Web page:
for example family size and age, lifestyle, and ownership cycle.
02. ESTABLISH A BUDGET
and finance requirements.
03.CHOOSE AN ARCHITECT, DRAFTSMAN OR DESIGNER
( your designer must be a registered building practitioner)
04. FINALISE DRAWINGS AND CONSULTANTS DOCUMENTS
and engage a building surveyor.
05. READY TO OBTAIN FIXED PRICE CONTACT QUOTES
When a building permit is ready to be issued and you have finalised specifications, you are ready to obtain fixed price contract quotes. Anything prior to this is only an estimate of the actual building cost.
It is important before you start planning for any building project to be aware of the required documentation needed to obtain a building permit or engage the services of A registered builder.
These documents will help you get an accurate idea of what it is you want to achieve, and how much it will cost.
Setting a budget at the start of the process is an essential guide for the building designer/architect and your builder so that when you start getting quotes they reflect your expectations.
Most documents are directly associated with the proposed project, however in certain cases other documentation may be required to satisfy local council and other specific authorities.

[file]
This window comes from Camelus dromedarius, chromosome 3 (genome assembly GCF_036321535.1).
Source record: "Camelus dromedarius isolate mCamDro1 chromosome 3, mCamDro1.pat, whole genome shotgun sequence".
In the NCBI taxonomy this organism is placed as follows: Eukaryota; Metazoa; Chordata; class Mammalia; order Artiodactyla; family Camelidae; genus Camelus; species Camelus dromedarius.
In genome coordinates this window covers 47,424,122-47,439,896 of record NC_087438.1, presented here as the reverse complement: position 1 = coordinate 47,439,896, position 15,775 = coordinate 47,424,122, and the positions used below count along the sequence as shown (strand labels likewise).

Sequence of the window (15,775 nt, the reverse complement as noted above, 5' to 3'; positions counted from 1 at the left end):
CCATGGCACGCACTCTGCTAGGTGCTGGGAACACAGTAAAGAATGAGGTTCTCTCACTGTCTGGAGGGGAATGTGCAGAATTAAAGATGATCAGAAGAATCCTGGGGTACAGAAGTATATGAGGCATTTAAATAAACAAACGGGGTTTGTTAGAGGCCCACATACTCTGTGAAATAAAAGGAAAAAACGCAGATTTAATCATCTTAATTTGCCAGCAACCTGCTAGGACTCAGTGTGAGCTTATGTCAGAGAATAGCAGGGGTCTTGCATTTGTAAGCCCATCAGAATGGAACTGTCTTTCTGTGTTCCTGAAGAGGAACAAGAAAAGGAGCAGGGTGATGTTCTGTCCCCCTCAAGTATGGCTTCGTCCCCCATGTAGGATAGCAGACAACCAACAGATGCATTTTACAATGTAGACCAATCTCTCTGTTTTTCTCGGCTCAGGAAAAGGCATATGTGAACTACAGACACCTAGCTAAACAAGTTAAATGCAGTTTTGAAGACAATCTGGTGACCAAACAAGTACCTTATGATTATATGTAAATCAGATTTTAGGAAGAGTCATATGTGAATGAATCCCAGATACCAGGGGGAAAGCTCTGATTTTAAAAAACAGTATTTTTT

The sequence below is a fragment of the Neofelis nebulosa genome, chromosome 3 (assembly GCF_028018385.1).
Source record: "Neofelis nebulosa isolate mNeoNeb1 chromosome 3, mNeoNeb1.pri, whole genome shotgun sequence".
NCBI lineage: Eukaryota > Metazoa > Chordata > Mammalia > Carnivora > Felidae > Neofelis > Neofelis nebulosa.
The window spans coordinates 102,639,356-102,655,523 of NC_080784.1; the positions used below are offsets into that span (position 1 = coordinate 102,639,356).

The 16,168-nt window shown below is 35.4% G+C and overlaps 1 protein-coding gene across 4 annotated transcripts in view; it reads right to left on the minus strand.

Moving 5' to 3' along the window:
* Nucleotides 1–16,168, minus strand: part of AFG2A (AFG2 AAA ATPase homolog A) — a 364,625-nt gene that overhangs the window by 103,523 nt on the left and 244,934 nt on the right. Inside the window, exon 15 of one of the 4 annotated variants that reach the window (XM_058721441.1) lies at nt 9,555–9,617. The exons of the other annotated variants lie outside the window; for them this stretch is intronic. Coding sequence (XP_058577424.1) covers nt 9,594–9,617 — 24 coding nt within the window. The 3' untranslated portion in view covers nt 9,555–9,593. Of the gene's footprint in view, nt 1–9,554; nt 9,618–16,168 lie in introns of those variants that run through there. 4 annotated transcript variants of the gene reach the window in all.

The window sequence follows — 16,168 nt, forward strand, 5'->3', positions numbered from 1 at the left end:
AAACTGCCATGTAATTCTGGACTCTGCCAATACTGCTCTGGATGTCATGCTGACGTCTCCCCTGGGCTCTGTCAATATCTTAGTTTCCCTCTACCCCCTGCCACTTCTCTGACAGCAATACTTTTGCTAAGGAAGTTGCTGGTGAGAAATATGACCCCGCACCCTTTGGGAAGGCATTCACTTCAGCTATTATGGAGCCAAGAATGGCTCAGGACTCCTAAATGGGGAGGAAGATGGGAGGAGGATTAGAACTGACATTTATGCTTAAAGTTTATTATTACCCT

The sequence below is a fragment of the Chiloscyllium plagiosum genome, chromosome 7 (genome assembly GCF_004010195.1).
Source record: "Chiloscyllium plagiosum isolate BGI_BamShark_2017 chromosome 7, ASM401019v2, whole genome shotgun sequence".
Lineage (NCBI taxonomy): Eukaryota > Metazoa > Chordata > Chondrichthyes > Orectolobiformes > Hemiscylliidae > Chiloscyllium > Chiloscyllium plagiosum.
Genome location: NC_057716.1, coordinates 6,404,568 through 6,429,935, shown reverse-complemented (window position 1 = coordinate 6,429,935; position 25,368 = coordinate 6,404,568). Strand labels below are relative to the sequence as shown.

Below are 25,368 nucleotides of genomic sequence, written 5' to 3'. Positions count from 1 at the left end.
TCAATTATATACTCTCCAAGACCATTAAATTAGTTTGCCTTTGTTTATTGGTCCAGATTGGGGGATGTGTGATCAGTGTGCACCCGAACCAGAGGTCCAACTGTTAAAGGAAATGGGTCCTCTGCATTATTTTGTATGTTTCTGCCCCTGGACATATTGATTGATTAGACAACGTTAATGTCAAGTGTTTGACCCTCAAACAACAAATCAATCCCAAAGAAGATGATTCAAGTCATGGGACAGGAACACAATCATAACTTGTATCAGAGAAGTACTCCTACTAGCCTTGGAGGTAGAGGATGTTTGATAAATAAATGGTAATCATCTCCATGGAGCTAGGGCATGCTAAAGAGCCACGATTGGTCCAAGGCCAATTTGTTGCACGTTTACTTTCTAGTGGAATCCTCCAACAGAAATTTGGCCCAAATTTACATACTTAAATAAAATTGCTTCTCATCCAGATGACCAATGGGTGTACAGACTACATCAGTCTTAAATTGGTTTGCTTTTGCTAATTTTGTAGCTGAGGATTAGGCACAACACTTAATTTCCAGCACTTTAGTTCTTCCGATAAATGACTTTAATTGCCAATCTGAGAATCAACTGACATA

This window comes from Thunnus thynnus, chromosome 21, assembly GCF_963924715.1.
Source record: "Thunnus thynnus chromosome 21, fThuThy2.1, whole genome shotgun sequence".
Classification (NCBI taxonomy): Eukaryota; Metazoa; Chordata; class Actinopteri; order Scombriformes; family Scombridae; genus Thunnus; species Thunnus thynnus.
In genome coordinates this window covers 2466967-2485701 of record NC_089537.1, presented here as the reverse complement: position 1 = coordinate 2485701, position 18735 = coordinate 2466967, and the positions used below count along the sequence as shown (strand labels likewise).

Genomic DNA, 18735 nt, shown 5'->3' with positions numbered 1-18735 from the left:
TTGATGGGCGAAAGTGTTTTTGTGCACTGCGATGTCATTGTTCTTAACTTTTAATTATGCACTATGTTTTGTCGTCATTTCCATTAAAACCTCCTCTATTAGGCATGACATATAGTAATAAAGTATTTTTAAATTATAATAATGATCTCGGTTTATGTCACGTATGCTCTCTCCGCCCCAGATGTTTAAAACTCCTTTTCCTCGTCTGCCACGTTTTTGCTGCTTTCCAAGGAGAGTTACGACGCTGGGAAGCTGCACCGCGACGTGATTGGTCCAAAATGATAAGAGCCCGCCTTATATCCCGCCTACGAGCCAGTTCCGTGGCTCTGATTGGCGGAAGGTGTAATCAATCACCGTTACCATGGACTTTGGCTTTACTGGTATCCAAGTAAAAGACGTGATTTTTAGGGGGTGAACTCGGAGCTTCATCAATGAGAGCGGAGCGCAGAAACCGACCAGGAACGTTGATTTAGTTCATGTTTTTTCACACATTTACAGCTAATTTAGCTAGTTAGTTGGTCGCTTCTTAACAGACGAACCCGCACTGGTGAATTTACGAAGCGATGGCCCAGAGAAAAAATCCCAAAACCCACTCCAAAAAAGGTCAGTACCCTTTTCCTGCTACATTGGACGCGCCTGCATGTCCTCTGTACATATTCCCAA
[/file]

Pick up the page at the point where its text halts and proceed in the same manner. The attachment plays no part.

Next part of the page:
01. SOIL REPORT
provides information on the soil type, any fill etc, to the structural engineer to design footings
Drafts person or architect will convey your brief into technical drawings including a site plan, floor plans, elevations, section drawings, and others depending on the level of detail required. Kitchen bathroom and laundry elevations are highly recommended
The structural engineer will design a footing system and specific’s of timber framing and any steel framing
The qualified energy rater will assess the levels of heat loss/gain to determine the glazing and insulation requirements
Only for fire prone areas
A trip to your local council is the only way to be sure, however you may need to provide drawings for them to review
02.CERTIFICATE OF CONSENT
There are many types of consent required, for example building over or close to easements may require the consent of the relevant service authority. Consents from neighbours are occasionally required where building close to boundaries.
Are sometimes required when building outside the council approved building envelope, or in a manner that does not atomically comply to building regulations